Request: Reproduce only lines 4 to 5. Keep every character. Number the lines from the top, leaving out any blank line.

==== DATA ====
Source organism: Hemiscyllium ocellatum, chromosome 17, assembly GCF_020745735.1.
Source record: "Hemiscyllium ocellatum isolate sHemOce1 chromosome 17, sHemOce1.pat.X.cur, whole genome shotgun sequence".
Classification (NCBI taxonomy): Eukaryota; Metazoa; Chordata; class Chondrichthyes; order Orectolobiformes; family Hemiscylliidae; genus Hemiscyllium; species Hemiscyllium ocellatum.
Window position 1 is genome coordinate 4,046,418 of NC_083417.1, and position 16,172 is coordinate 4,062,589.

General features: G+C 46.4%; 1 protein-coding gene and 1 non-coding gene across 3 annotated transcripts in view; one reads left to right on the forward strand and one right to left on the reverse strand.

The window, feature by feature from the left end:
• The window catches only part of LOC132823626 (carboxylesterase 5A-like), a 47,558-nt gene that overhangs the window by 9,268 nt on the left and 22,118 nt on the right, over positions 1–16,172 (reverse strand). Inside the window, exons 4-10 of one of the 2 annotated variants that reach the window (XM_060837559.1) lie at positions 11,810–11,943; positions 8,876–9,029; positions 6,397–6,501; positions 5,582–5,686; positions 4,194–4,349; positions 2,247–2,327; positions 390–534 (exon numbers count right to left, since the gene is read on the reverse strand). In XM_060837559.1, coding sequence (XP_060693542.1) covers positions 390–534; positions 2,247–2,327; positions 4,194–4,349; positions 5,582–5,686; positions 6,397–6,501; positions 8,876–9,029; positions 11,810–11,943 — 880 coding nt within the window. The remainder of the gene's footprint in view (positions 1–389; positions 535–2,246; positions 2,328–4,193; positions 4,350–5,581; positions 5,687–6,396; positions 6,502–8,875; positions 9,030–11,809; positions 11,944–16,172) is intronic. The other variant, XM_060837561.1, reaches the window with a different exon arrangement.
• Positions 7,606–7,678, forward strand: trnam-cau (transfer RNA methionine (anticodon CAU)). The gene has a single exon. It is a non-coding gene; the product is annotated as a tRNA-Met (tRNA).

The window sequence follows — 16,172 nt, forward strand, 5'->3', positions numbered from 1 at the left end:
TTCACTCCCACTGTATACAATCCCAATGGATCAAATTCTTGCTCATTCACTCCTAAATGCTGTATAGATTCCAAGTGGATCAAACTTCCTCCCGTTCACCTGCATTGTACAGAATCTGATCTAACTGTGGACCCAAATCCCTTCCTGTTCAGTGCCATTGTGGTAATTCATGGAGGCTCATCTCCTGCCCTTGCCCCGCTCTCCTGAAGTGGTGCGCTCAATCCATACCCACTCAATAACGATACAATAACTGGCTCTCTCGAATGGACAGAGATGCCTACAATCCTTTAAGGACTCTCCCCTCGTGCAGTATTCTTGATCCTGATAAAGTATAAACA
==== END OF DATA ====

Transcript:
Window position 1 is genome coordinate 4,046,418 of NC_083417.1, and position 16,172 is coordinate 4,062,589.

General features: G+C 46.4%; 1 protein-coding gene and 1 non-coding gene across 3 annotated transcripts in view; one reads left to right on the forward strand and one right to left on the reverse strand.